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Antonina or The Fall of Rome by Wilkie…

Antonina or The Fall of Rome (1850)

by Wilkie Collins

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This was Wilkie Collins' first novel and it shows. He was trying his hand at a historical romance and he sucks at it. The prose is unbelievably purple, the heroine insufferably noble and obedient, there are two ancient men fanatic about their religion (one Christian, one Pagan), and a Gothic warrior who is instantly smitten by our heroine and gets killed for his pains. Collins' grasp of Roman topography is none too sure, as a quick glance at a map of ancient Rome will tell you. He has no idea of Roman daily life and he gives no sense of time and place: he suddenly finds himself in November, yet Antonina can grow flowers. Events rush by, the description of the siege is entirely unconvincing. It would have been useful to know on which sources he drew for this piece of tosh.

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  MissWatson | Feb 20, 2015 |
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The mountains forming the range of Alps which border on the north-eastern confines of Italy, were, in autumn of the year 408, already furrowed in numerous directions by the tracks of the invading forces of those northern nations generally comprised under the appellation of Goths.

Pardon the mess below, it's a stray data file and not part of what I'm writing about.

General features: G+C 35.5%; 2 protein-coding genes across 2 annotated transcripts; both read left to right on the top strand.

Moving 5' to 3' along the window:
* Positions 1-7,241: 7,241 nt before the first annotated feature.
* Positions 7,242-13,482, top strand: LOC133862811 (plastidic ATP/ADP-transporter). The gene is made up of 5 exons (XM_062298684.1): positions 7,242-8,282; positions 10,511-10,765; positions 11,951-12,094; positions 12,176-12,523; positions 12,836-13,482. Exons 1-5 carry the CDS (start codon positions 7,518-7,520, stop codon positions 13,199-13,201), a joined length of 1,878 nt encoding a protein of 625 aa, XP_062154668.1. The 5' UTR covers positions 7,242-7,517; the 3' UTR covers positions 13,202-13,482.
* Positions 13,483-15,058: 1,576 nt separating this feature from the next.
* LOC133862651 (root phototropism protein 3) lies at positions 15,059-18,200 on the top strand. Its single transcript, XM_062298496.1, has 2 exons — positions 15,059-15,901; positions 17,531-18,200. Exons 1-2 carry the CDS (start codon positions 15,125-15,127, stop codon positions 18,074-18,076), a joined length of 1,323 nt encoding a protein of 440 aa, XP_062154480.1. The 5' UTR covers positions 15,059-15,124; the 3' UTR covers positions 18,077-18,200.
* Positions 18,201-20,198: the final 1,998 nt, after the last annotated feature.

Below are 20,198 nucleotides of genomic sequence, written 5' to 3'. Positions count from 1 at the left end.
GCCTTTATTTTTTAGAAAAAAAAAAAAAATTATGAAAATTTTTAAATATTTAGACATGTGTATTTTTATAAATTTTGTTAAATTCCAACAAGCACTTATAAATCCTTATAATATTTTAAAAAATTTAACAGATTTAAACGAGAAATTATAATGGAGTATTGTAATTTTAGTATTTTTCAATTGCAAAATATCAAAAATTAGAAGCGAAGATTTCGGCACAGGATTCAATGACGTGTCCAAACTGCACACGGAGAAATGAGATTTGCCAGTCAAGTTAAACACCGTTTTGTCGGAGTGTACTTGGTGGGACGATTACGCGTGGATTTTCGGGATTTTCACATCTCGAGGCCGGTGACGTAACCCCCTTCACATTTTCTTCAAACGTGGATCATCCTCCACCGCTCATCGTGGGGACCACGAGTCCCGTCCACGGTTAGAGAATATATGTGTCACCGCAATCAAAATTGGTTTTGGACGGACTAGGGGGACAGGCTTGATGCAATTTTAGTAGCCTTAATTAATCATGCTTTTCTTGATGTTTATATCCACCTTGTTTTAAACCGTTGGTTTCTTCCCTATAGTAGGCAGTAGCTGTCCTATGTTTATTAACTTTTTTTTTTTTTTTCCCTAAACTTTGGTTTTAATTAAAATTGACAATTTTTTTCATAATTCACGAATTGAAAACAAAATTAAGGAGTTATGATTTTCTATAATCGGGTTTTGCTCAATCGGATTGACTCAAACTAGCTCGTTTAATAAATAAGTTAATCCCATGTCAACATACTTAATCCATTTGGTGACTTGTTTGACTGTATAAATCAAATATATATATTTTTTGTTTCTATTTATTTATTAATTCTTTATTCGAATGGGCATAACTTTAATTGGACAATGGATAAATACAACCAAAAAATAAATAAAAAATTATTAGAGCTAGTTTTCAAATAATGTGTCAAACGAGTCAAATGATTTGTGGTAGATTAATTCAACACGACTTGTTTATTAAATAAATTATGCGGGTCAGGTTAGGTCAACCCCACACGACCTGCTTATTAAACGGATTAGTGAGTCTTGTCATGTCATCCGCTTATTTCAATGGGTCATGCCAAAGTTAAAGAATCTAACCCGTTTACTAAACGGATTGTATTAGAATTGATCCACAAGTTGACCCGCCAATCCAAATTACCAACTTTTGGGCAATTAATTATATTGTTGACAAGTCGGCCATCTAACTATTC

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Book description
Published in 1850, Antonina, or The Fall of Rome was Wilkie Collins's first novel. Using accurate historical details about the Roman emperor Honorius and the Gothic king Alaric, he presents the fictitious character of Antonina and narrates her escapades during the siege of Rome. As she flees the city to preserve her honor, she does not realize the perils she will face.
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Amazon.com Product Description (ISBN 184685976X, Paperback)

Wilkie Collins (1824-1889) was an early master of mystery and suspense, writing such classics as The Moonstone, The Woman in White, and Basil. Antonina, or, The Fall of Rome was his first published novel, a colorful tale of ancient Rome. Of this work, Collins wrote: "To the fictitious characters alone is committed the task of representing the spirit of the age. The Roman emperor, Honorius, and the Gothic king, Alaric, mix but little personally in the business of the story-only appearing in such events, and acting under such circumstances, as the records of history strictly authorize-but exact truth in respect to time, place, and circumstance is observed in every historical event introduced in the plot, from the period of the march of the Gothic invaders over the Alps to the close of the first barbarian blockade of Rome."

(retrieved from Amazon Thu, 12 Mar 2015 18:18:36 -0400)

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